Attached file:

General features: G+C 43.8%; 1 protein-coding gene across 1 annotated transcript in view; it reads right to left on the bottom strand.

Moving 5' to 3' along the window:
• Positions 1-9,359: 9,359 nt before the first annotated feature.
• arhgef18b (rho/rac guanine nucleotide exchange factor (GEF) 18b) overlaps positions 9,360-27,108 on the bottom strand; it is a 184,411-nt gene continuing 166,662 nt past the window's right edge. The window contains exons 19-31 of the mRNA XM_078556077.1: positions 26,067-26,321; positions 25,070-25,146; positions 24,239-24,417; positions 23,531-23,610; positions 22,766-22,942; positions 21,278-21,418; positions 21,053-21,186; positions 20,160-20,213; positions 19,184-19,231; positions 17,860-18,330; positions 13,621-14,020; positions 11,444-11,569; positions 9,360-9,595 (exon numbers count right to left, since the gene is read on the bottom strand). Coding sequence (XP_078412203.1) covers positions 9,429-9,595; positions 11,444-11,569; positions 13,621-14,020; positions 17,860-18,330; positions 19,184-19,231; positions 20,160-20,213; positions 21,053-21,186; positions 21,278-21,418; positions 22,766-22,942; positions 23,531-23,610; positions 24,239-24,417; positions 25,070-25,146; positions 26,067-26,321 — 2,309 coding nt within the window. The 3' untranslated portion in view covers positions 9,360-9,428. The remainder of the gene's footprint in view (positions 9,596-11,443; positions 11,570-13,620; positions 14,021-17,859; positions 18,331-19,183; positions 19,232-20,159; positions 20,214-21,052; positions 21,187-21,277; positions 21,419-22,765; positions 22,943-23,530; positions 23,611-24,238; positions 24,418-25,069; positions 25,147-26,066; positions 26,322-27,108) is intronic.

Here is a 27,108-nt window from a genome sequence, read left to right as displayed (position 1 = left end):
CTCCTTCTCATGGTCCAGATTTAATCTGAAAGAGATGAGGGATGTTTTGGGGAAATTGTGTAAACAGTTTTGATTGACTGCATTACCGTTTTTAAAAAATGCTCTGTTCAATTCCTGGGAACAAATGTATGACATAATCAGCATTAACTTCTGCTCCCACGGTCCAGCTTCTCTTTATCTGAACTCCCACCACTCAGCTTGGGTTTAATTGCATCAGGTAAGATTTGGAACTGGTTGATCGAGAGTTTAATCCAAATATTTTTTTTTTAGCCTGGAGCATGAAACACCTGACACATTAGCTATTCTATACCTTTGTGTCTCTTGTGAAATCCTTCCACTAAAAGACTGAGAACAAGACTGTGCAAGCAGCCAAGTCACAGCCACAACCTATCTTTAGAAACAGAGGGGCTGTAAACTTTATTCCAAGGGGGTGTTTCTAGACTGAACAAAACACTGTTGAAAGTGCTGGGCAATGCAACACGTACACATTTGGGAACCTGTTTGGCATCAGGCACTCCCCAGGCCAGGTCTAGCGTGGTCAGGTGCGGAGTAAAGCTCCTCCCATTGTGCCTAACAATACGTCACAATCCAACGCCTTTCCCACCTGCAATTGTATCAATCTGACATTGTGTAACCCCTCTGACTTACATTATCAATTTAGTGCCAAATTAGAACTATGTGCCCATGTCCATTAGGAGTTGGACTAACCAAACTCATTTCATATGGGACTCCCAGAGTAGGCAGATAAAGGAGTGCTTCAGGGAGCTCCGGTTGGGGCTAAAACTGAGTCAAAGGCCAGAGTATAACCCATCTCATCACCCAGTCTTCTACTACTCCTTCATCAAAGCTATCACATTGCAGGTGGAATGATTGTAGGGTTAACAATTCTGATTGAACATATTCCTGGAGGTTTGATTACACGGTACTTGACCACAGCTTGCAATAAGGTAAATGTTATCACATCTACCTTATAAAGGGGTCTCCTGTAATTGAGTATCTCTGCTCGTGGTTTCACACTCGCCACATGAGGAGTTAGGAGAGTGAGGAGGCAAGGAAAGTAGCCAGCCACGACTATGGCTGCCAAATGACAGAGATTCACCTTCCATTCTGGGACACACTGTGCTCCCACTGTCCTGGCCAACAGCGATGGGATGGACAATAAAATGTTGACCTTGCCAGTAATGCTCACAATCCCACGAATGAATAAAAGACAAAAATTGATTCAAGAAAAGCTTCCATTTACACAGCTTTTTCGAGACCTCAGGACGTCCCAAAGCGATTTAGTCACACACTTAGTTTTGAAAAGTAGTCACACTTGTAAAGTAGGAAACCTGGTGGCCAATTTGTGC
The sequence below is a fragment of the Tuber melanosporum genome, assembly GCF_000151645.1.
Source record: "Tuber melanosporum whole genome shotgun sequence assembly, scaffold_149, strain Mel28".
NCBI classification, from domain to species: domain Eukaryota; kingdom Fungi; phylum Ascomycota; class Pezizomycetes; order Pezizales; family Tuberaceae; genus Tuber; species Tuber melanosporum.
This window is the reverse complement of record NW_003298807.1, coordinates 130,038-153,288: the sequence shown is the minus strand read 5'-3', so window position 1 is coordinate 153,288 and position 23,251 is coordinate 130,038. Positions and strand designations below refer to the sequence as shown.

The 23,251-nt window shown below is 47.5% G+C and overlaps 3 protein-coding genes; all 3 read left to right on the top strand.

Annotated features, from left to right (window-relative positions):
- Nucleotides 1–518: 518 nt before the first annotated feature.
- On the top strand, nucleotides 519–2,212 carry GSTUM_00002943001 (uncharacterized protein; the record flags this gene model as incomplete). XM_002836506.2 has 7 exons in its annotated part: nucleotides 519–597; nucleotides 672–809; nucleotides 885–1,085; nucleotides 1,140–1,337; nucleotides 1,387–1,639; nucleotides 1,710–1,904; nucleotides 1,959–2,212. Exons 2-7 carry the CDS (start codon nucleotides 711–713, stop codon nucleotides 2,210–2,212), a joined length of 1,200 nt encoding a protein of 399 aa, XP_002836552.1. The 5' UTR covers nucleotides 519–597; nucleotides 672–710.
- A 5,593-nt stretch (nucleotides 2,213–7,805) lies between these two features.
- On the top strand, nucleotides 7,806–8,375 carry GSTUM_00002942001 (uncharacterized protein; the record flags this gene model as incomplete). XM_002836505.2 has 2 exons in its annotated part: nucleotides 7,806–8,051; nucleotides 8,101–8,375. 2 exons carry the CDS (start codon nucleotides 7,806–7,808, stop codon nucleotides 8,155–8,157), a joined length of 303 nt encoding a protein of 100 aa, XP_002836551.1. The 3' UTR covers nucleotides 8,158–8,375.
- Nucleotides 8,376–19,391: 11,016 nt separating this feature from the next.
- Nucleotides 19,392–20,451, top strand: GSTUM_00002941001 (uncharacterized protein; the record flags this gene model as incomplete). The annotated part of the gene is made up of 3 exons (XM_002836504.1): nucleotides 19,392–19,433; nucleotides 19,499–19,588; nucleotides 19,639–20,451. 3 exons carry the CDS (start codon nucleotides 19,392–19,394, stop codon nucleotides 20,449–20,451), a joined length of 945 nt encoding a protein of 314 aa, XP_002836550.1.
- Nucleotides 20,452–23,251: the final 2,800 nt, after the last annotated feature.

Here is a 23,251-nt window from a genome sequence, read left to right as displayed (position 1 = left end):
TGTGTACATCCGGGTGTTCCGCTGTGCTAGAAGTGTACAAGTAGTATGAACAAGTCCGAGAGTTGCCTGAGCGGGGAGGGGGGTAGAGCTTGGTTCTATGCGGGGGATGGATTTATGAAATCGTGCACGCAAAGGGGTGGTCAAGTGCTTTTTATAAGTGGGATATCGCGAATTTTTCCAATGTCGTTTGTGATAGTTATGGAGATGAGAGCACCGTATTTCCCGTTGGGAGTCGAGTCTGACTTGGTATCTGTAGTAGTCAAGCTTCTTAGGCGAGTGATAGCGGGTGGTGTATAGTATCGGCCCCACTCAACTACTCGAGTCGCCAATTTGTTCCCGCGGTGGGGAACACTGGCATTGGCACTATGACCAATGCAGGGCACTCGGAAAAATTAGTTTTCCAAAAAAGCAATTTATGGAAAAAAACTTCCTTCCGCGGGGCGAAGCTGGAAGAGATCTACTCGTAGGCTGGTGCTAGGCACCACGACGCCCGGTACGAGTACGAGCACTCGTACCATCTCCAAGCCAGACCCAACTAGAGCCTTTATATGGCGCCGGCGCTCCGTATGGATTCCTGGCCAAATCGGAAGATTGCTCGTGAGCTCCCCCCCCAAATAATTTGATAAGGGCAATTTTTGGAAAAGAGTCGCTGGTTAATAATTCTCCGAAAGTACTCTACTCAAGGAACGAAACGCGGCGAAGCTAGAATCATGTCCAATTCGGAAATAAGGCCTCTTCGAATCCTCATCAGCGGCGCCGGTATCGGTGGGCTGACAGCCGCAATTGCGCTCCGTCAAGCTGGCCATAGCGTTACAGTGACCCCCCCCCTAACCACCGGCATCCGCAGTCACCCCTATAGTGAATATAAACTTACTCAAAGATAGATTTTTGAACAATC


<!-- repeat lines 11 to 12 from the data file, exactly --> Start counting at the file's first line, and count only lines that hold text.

The 23,251-nt window shown below is 47.5% G+C and overlaps 3 protein-coding genes; all 3 read left to right on the top strand.

Annotated features, from left to right (window-relative positions):